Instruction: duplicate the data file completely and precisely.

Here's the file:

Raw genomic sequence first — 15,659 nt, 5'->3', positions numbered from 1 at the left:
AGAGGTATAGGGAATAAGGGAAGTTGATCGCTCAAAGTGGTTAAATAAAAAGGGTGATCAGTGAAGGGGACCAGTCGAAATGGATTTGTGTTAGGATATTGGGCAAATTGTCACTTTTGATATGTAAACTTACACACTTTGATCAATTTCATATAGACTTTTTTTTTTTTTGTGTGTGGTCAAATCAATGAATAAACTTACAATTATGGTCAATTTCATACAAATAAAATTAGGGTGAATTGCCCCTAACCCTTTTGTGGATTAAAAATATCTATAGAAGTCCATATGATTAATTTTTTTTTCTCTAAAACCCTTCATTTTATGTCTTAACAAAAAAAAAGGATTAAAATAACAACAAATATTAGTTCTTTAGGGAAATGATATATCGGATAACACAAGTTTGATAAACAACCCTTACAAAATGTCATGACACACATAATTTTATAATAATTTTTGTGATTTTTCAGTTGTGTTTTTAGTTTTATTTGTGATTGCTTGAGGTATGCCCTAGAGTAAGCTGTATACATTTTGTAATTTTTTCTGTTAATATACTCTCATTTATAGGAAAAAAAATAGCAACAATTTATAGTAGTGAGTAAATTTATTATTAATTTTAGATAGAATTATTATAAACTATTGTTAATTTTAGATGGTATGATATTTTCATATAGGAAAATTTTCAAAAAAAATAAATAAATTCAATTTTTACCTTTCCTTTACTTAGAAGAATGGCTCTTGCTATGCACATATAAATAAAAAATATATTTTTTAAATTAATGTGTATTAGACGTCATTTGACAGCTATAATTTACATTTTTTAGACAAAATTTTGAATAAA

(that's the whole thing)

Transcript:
Raw genomic sequence first — 15,659 nt, 5'->3', positions numbered from 1 at the left:
AGAGGTATAGGGAATAAGGGAAGTTGATCGCTCAAAGTGGTTAAATAAAAAGGGTGATCAGTGAAGGGGACCAGTCGAAATGGATTTGTGTTAGGATATTGGGCAAATTGTCACTTTTGATATGTAAACTTACACACTTTGATCAATTTCATATAGACTTTTTTTTTTTTTGTGTGTGGTCAAATCAATGAATAAACTTACAATTATGGTCAATTTCATACAAATAAAATTAGGGTGAATTGCCCCTAACCCTTTTGTGGATTAAAAATATCTATAGAAGTCCATATGATTAATTTTTTTTTCTCTAAAACCCTTCATTTTATGTCTTAACAAAAAAAAAGGATTAAAATAACAACAAATATTAGTTCTTTAGGGAAATGATATATCGGATAACACAAGTTTGATAAACAACCCTTACAAAATGTCATGACACACATAATTTTATAATAATTTTTGTGATTTTTCAGTTGTGTTTTTAGTTTTATTTGTGATTGCTTGAGGTATGCCCTAGAGTAAGCTGTATACATTTTGTAATTTTTTCTGTTAATATACTCTCATTTATAGGAAAAAAAATAGCAACAATTTATAGTAGTGAGTAAATTTATTATTAATTTTAGATAGAATTATTATAAACTATTGTTAATTTTAGATGGTATGATATTTTCATATAGGAAAATTTTCAAAAAAAATAAATAAATTCAATTTTTACCTTTCCTTTACTTAGAAGAATGGCTCTTGCTATGCACATATAAATAAAAAATATATTTTTTAAATTAATGTGTATTAGACGTCATTTGACAGCTATAATTTACATTTTTTAGACAAAATTTTGAATAAA